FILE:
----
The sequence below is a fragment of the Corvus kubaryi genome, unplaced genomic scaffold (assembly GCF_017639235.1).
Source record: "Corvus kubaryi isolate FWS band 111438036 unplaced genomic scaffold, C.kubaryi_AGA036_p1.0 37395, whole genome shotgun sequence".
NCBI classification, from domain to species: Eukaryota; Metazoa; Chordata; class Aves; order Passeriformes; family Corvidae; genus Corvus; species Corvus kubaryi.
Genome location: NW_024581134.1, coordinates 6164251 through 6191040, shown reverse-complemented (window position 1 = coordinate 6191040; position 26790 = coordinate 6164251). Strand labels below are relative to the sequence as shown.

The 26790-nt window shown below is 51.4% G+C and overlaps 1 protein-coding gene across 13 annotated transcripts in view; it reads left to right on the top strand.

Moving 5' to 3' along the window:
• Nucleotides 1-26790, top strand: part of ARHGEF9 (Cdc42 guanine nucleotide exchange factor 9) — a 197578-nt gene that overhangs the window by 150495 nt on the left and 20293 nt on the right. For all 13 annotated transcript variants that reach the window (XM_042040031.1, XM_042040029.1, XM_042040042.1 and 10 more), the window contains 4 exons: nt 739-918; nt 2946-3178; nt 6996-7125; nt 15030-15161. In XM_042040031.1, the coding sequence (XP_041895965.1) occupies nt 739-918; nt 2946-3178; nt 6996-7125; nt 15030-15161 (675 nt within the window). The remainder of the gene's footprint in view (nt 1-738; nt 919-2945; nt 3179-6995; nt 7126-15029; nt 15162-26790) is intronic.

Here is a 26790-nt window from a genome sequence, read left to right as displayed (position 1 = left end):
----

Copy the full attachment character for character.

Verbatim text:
The sequence below is a fragment of the Corvus kubaryi genome, unplaced genomic scaffold (assembly GCF_017639235.1).
Source record: "Corvus kubaryi isolate FWS band 111438036 unplaced genomic scaffold, C.kubaryi_AGA036_p1.0 37395, whole genome shotgun sequence".
NCBI classification, from domain to species: Eukaryota; Metazoa; Chordata; class Aves; order Passeriformes; family Corvidae; genus Corvus; species Corvus kubaryi.
Genome location: NW_024581134.1, coordinates 6164251 through 6191040, shown reverse-complemented (window position 1 = coordinate 6191040; position 26790 = coordinate 6164251). Strand labels below are relative to the sequence as shown.

The 26790-nt window shown below is 51.4% G+C and overlaps 1 protein-coding gene across 13 annotated transcripts in view; it reads left to right on the top strand.

Moving 5' to 3' along the window:
• Nucleotides 1-26790, top strand: part of ARHGEF9 (Cdc42 guanine nucleotide exchange factor 9) — a 197578-nt gene that overhangs the window by 150495 nt on the left and 20293 nt on the right. For all 13 annotated transcript variants that reach the window (XM_042040031.1, XM_042040029.1, XM_042040042.1 and 10 more), the window contains 4 exons: nt 739-918; nt 2946-3178; nt 6996-7125; nt 15030-15161. In XM_042040031.1, the coding sequence (XP_041895965.1) occupies nt 739-918; nt 2946-3178; nt 6996-7125; nt 15030-15161 (675 nt within the window). The remainder of the gene's footprint in view (nt 1-738; nt 919-2945; nt 3179-6995; nt 7126-15029; nt 15162-26790) is intronic.

Here is a 26790-nt window from a genome sequence, read left to right as displayed (position 1 = left end):